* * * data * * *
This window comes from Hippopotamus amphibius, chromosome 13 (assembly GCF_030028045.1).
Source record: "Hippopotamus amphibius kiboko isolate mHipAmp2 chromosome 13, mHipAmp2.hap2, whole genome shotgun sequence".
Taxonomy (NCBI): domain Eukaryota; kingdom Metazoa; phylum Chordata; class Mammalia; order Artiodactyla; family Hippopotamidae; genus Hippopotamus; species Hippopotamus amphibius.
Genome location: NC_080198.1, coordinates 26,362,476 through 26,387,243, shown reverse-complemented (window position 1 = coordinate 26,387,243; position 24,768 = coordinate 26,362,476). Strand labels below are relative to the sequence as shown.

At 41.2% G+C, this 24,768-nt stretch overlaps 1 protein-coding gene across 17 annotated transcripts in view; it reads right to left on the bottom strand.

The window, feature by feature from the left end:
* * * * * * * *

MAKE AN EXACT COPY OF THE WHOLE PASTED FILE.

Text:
This window comes from Hippopotamus amphibius, chromosome 13 (assembly GCF_030028045.1).
Source record: "Hippopotamus amphibius kiboko isolate mHipAmp2 chromosome 13, mHipAmp2.hap2, whole genome shotgun sequence".
Taxonomy (NCBI): domain Eukaryota; kingdom Metazoa; phylum Chordata; class Mammalia; order Artiodactyla; family Hippopotamidae; genus Hippopotamus; species Hippopotamus amphibius.
Genome location: NC_080198.1, coordinates 26,362,476 through 26,387,243, shown reverse-complemented (window position 1 = coordinate 26,387,243; position 24,768 = coordinate 26,362,476). Strand labels below are relative to the sequence as shown.

At 41.2% G+C, this 24,768-nt stretch overlaps 1 protein-coding gene across 17 annotated transcripts in view; it reads right to left on the bottom strand.

The window, feature by feature from the left end: